GustavAug 31st, 2008 | By Jonathan Golob | Category: Environmental, Featured Articles, Lead Article
AT THE RISK OF SOUNDING LIKE A BROKEN RECORD…THE INTENSITY
FORECAST REMAINS PROBLEMATIC. ANALYSES FROM CIMSS AT THE
UNIVERSITY OF WISCONSIN SHOWS THAT GUSTAV REMAINS IN 15 TO 20 KT OF
SOUTHERLY VERTICAL SHEAR….AND THE LARGE-SCALE MODELS FORECAST AT
LEAST SOME SOUTHERLY TO SOUTHWESTERLY SHEAR TO PERSIST UNTIL
LANDFALL. THAT…COMBINED WITH THE CURRENT RAGGED STORM STRUCTURE
AND THE MID-LEVEL DRY AIR TRYING TO WRAP AROUND THE STORM IN WATER
VAPOR IMAGERY…SUGGESTS ANY INTENSIFICATION SHOULD BE SLOW.
ADDITIONALLY..GUSTAV IS OVER A WARM EDDY IN THE LOOP CURRENT
NOW…AND SHOULD PASS OVER WATERS WITH LOWER OCEANIC HEAT CONTENT
BETWEEN NOW AND LANDFALL. THE GUIDANCE RESPONDS TO THESE FACTORS
BY FORECASTING MODEST STRENGTHENING DURING THE NEXT 12 TO 24
HR…WITH THE GFDL FORECASTING A PEAK INTENSITY OF 120 KT AND THE
OTHER MODELS ABOUT 110 KT. BASED ON THIS…THE INTENSITY FORECAST
WILL CALL FOR GUSTAV TO RE-INTENSIFY TO 115 KT IN 12 TO 24 HR…AND
MAKE LANDFALL ON THE NORTHERN GULF COAST AS A MAJOR HURRICANE.
GUSTAV SHOULD STEADILY WEAKEN AFTER LANDFALL.
Right now, this is what constitutes good news for New Orleans.
Given the projected strengthening–to a category IV hurricane–and the predicted track that will take the storm’s landfall near to New Orleans–where the levees are either weak or uncompleted, and thus totally unequal to the projected huge 10 to 20ft storm surges–this might be it for the crescent city. Again.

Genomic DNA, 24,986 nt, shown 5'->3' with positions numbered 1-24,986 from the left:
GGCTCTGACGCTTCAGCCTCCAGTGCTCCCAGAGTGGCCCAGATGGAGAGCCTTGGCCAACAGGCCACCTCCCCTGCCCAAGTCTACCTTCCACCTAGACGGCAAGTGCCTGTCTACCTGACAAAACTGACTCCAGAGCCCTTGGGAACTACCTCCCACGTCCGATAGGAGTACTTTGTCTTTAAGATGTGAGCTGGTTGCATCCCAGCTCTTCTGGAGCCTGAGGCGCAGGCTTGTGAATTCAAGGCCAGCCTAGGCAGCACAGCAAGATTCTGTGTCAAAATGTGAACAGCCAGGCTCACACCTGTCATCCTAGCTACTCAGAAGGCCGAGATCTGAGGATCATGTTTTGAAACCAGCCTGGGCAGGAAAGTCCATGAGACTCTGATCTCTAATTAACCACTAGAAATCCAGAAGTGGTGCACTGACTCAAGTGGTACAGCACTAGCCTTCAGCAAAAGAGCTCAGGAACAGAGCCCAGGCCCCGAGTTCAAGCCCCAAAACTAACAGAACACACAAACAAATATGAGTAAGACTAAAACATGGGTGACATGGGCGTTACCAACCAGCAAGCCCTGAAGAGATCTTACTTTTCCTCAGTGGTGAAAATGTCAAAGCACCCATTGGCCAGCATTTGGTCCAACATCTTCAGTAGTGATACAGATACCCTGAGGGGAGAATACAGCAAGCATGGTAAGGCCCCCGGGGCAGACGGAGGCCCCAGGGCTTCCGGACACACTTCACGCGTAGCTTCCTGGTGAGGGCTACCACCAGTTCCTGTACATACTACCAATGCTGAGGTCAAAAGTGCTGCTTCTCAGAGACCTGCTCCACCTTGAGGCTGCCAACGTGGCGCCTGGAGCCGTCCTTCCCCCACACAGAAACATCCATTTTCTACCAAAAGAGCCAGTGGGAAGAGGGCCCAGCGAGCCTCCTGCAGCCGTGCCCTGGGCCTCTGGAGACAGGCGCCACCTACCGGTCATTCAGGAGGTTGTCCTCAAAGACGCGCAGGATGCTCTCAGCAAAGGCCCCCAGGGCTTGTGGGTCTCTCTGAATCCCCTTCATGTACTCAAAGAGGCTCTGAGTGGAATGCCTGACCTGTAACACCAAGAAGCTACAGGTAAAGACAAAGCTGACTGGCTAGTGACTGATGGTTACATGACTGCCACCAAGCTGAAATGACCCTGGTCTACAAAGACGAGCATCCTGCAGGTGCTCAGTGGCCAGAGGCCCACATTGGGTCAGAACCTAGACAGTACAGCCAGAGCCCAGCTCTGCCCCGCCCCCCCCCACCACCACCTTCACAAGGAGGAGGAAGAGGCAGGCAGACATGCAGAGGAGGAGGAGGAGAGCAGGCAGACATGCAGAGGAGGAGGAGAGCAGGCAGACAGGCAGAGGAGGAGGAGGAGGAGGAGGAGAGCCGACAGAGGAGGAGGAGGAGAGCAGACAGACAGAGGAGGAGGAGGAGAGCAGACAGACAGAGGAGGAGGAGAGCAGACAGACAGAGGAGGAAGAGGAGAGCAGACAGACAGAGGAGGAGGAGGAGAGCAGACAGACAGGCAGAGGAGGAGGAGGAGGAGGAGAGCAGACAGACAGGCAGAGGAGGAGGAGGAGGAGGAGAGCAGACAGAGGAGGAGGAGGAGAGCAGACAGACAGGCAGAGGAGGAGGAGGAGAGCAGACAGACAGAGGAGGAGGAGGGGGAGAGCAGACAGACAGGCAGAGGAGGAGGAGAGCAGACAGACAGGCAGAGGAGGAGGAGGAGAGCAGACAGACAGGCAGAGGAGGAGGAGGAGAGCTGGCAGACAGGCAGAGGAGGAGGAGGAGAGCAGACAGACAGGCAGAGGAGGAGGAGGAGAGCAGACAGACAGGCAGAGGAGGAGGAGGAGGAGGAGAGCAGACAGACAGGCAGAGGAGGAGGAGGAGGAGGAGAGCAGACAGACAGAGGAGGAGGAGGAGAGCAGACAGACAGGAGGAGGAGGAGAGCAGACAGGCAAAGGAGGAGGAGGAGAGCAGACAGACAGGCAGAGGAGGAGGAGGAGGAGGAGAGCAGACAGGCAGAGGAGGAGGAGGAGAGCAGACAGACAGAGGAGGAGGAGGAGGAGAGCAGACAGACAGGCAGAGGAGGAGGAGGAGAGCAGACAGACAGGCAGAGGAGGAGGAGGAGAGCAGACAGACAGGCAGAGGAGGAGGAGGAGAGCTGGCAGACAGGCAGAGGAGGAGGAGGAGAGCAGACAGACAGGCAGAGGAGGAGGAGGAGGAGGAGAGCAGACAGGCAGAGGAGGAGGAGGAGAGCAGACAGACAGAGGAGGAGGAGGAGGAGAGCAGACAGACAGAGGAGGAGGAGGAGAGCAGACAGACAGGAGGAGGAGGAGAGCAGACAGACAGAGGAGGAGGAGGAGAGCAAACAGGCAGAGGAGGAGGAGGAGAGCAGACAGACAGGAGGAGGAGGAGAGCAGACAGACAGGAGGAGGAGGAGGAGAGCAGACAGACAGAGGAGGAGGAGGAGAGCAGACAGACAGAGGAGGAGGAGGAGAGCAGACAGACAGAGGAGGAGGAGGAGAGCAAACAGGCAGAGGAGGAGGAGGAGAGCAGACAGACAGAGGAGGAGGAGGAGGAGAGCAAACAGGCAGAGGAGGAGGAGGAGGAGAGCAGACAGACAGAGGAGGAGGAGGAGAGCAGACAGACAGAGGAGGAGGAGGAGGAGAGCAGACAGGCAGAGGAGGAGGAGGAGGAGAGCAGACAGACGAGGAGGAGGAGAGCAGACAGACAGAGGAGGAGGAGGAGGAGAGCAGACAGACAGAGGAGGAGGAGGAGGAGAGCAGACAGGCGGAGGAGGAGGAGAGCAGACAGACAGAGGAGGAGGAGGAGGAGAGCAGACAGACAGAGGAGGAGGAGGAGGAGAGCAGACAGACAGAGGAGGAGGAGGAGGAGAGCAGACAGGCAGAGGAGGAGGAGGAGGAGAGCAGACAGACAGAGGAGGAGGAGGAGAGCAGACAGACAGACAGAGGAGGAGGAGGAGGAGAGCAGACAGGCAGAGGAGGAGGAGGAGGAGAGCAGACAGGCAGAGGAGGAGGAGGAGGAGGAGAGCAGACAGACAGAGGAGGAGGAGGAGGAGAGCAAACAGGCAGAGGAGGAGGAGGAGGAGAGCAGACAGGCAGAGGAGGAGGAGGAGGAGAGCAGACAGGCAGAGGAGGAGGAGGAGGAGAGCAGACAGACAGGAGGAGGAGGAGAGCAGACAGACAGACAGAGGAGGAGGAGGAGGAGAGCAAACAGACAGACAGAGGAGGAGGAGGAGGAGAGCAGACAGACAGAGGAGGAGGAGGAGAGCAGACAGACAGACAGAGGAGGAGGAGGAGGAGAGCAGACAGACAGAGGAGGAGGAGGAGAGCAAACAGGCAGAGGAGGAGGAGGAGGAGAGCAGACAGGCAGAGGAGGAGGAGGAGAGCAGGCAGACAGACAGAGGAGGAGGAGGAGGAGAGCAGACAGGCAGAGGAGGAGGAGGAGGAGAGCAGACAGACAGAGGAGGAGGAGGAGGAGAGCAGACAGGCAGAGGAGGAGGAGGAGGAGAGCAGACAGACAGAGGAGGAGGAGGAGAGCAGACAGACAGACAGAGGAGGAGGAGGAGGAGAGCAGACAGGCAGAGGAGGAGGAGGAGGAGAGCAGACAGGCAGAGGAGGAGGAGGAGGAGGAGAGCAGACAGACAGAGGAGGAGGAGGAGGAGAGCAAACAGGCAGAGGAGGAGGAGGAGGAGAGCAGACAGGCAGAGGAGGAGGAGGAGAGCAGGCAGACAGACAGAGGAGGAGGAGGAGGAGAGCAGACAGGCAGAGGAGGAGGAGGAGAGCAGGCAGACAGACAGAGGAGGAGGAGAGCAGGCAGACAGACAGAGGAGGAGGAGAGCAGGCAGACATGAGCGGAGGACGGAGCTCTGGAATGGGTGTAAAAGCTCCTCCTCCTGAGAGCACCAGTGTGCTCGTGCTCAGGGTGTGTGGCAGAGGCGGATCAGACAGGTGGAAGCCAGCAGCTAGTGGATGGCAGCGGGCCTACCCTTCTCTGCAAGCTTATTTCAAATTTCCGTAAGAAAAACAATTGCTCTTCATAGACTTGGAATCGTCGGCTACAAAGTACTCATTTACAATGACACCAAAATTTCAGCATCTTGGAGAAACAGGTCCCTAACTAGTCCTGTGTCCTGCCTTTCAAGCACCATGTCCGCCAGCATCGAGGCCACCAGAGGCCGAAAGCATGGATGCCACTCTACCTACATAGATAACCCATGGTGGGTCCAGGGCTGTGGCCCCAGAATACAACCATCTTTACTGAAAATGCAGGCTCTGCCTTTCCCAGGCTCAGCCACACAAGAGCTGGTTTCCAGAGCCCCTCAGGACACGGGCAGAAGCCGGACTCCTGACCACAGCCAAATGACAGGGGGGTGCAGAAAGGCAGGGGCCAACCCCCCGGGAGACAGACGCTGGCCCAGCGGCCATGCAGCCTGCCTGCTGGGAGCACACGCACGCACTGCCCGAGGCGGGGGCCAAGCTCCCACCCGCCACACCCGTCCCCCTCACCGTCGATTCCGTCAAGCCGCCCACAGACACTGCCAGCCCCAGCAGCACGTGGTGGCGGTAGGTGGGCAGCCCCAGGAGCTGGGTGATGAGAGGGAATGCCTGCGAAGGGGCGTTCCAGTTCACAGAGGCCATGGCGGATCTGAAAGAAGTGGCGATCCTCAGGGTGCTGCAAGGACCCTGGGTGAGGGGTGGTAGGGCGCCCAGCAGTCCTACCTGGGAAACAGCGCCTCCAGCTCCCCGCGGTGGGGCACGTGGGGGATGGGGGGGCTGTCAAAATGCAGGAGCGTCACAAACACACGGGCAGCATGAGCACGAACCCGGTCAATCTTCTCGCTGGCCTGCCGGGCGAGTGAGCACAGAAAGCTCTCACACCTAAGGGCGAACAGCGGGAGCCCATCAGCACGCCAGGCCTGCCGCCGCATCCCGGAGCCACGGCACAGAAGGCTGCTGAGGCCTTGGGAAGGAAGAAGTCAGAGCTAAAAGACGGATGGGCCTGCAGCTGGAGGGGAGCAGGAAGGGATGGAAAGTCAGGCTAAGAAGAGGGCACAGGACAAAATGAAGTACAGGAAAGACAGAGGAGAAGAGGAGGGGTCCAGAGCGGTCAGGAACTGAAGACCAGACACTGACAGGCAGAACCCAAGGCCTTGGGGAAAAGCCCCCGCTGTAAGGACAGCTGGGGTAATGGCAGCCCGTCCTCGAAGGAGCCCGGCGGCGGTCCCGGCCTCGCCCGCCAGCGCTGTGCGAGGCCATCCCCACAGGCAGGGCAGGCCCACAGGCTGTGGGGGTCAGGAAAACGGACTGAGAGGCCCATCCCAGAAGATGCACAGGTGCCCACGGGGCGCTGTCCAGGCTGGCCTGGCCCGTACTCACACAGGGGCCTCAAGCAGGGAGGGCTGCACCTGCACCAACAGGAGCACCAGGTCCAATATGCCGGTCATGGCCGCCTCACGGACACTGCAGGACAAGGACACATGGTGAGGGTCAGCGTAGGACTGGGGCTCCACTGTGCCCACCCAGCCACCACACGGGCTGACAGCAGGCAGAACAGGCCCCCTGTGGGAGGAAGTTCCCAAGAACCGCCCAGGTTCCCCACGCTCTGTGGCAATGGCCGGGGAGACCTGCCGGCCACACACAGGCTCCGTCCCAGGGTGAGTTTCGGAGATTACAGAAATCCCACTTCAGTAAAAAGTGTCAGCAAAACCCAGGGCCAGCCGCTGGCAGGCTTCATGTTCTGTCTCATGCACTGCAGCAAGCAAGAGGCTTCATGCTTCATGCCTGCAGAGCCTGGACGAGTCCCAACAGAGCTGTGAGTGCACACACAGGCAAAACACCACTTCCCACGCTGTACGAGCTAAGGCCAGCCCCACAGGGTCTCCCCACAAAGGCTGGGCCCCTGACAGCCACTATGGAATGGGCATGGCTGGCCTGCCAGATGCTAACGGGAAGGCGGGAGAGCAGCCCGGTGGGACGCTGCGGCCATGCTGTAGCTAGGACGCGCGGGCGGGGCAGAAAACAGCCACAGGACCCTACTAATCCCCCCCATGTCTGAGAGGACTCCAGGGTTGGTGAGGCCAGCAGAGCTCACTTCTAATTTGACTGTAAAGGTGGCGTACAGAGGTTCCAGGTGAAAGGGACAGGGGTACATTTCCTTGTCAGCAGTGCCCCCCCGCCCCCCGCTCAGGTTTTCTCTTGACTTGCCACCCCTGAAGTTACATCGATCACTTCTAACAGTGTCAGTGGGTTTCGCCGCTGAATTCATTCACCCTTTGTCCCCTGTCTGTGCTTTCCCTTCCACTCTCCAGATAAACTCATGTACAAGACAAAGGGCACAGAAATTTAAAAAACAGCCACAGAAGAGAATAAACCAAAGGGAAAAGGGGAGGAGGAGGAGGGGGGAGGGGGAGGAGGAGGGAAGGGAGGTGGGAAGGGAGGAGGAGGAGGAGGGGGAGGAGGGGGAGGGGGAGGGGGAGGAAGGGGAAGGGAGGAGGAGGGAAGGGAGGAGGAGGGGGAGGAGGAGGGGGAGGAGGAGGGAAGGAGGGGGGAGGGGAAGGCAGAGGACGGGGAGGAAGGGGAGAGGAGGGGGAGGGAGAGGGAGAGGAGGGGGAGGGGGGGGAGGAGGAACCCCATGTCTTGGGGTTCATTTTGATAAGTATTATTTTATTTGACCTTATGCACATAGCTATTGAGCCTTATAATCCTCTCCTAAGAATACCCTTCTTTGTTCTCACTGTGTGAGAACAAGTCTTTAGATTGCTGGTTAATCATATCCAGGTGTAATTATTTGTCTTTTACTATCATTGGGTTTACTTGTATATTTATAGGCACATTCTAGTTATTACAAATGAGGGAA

There will be no more “shelters of last resort,” that fig leaf expended during Katrina when the rest of us learned astonishing numbers of our fellow Americans have no choice but the last resort. Some of the poorest people in the country–let’s be honest with ourselves, some of the poorest people in North America–are being asked to evacuate, with no resources to do so. Again.
Frankly, this should be exactly why we pay taxes–to help people without any means to follow mandatory evacuation orders. Of course, after eight years of Bush and even longer under Republican dominance, such public assistance will be woefully unequal to the task. Again.
Consider donating to charity. The American Red Cross has started a fund. It’s an ugly way to deal with this, but the only way with which we’ve been left.
The second storm of the century is about to hit New Orleans, the second storm of the century within five years. That should make you wonder.
Storms like Gustav and Katrina used to be once-in-a-century storms. If you’re a civil engineer designing levees to protect New Orleans, you have to consider that a levee only lasts for a few decades before it has to be rebuilt. Should you design for a once-in-a-century storm every few years, or for the more typical storm? Remember, you have a tight budget.
The levees protecting New Orleans were designed for category III storms, not these category IV monsters. The climate changed; the levees haven’t.
Water temperatures in the Gulf of Mexico have been increasing. Warmer water means hurricanes become, on average, stronger. While there is plenty of public debate as to why these changes are occurring, there is no credible scientific debate–the addition of carbon to the atmosphere by human beings is contributing to these changes.
So, with all the discussion of the political ramifications of hurricane Gustav, I’m a bit more concerned over what this means for us trying to live on the planet.